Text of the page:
Thursday, March 08, 2007


Remember that rounabout in the opening sequence of The Office? I used to drive round it every day on the way to the most soul-destroying job I've ever experienced - running a bookshop in Slough. The Slough branch of Ottakar's has seen more managers than Italy has changed prime ministers and at 17 months, I think I qualified as one of the longest serving. It may not sound a long time in the great scheme of things, but that 17 months felt like a life sentence and every day it was a challenge to remain positive in the face of overwhelming odds. Particularly as I had every reason to believe that I would be in Slough for years.

What was wrong with Slough? Apart from the local population, who were less than endearing, the worst aspect of Slough was the sheer ugliness of the buildings. It felt as if some local by-law had been passed outlawing nature and I often found it hard to tell what season it was unless the weather was particularly extreme. Where I worked they had even outlawed the weather, entombing us in a cavernous, dimly-lit shopping centre whose main clientele consisted of gangs and bewildered-looking illegal immigrants who must have been regreting their decision to come to Britain. The only sign of nature was by my goods-in entrance where a tiny seed had taken root, fed by drips from the outflow pipe of our air-conditioning.

One night I had a particularly vivid dream that I was in Chile - a place I had never been to. The ground was covered in purple blossom which formed a stunning contrast with the deep orange sky of the setting sun. I don't normally pay any attention to dreams, but when I woke up I couldn't get the images out of my head. An hour later I was crawling along a very congested M25. It was a grey, drizzly, mid-February morning and the sight of concrete and traffic formed a stark contrast to my colourful dream. Something inside me snapped and I realised that I couldn't do this any more. When I got to work I picked up the phone, got my credit card out and booked a flight to Santiago.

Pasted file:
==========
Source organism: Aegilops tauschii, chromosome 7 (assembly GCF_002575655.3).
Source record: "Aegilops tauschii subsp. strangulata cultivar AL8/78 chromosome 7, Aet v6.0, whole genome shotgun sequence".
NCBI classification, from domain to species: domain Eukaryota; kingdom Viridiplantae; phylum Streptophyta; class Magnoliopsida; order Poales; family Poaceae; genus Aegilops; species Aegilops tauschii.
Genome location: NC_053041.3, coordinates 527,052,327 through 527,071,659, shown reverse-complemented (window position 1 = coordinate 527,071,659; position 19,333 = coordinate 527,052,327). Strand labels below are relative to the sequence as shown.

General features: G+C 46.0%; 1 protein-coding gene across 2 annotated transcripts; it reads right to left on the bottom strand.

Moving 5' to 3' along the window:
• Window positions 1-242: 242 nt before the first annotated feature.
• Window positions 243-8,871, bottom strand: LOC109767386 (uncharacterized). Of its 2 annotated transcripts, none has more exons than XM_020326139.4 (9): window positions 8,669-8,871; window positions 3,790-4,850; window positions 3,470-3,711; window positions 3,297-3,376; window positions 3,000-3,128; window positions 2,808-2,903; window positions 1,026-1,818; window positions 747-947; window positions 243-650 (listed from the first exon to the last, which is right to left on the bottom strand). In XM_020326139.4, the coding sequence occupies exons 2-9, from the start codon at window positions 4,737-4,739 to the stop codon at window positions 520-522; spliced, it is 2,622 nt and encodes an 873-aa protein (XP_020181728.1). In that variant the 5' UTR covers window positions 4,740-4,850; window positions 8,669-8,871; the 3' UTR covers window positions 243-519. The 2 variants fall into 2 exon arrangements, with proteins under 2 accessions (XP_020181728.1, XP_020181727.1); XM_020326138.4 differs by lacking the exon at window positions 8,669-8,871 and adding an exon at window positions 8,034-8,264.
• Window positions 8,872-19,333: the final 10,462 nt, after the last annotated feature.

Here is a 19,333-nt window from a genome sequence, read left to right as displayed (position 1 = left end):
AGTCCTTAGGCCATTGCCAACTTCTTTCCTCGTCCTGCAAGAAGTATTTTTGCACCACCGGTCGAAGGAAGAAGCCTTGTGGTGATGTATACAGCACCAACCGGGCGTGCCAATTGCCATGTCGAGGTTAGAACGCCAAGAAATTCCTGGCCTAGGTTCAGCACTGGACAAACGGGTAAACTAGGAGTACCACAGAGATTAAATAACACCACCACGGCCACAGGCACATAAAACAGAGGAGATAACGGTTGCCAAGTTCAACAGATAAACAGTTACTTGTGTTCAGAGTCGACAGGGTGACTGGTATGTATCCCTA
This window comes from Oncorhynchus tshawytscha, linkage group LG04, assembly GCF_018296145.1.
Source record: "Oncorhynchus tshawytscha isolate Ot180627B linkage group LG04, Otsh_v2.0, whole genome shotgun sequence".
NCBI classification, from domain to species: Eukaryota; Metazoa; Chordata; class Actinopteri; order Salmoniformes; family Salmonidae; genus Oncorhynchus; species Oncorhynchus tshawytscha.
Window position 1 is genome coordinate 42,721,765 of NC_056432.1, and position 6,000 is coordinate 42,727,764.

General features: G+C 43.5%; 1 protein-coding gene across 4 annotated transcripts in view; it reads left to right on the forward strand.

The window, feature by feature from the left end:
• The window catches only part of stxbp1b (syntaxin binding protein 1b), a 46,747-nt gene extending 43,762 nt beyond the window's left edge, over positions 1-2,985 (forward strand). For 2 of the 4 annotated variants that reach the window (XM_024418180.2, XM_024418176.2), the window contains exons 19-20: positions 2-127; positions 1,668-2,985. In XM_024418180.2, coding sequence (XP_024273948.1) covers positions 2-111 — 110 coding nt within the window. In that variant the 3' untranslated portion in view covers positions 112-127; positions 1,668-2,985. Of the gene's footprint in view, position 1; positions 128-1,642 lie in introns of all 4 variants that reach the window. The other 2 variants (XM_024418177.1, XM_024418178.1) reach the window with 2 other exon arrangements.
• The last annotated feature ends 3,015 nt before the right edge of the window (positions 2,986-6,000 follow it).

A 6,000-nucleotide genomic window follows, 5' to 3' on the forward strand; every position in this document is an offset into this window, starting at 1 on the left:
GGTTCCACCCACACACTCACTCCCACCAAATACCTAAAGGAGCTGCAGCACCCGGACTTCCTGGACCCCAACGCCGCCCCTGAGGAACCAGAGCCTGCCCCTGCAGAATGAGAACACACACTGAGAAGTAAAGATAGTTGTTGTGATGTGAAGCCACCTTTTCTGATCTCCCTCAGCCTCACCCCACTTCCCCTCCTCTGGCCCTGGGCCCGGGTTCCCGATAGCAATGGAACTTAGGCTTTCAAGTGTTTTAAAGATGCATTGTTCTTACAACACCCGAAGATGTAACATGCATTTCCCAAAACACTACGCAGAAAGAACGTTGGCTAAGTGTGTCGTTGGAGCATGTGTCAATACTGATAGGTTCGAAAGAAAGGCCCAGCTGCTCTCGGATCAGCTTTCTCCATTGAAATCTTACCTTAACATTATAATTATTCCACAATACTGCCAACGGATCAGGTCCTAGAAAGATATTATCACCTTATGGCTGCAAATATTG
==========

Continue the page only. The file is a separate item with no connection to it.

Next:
Two weeks later I was on the other side of the world. It was late summer in Chile and although I never saw orange skies and purple blossom, I did see a lot of beautiful and strange things. Some landscapes had a dream-like quality about them, juxtaposing the familiar and the unusual. For example I remember going past a field that could have been in Devon. It had lush green grass, friesian cows and brambly hedgerows, but in the background there was a huge, snow-capped volcano.

I began my trip in Santiago, but after a couple of days took a train to the south of the country. After a long, overnight journey in a rackety old diesel I arrived at the Hotel Continental in Temuco. I knew nothing about the hotel and didn't have great expectations, but it turned out to be one of the most beautiful hotels I have ever visited, with a faded grandeur that made me feel as if I had travelled back in time to France in the 1920s. However the biggest surprise was discovering that my room used to be regularly occupied by Pablo Neruda. Here's a photo I took at the time.

Chile seemed like a polar opposite to Slough. The country was beautiful, the people were nice and every day felt like a gift. Going there was an act of financial recklessness but it restored my sanity and made Slough bearable. Rarely a day goes past without me thinking about Chile and I have no doubt that one day I will return there.

Ask me where I have been
and I'll tell you: 'Things keep on happening.'
I must talk of the rubble that darkens the stones;
of the river's duration, destroying itslef;
I know only the things that the birds have abandoned,
or the ocean behind me, or my sorrowing sister.
Why the distinctions of place? Why should day
follow day? Why must the blackness
of nightime collect in our mouths. Why the dead?

Pablo Neruda

1 comment:

Beth Roland said...

That's so inspiring. Those adventure moments when you remember that the whole planet is your home, not just a little, albeit pretty or otherwise, square mile or two, are so important. My best friend had a Neruda poem at her wedding and will be very interested to hear you slept in the same room.
The older I get the more convinced I am that the things you regret are the things you didn't do.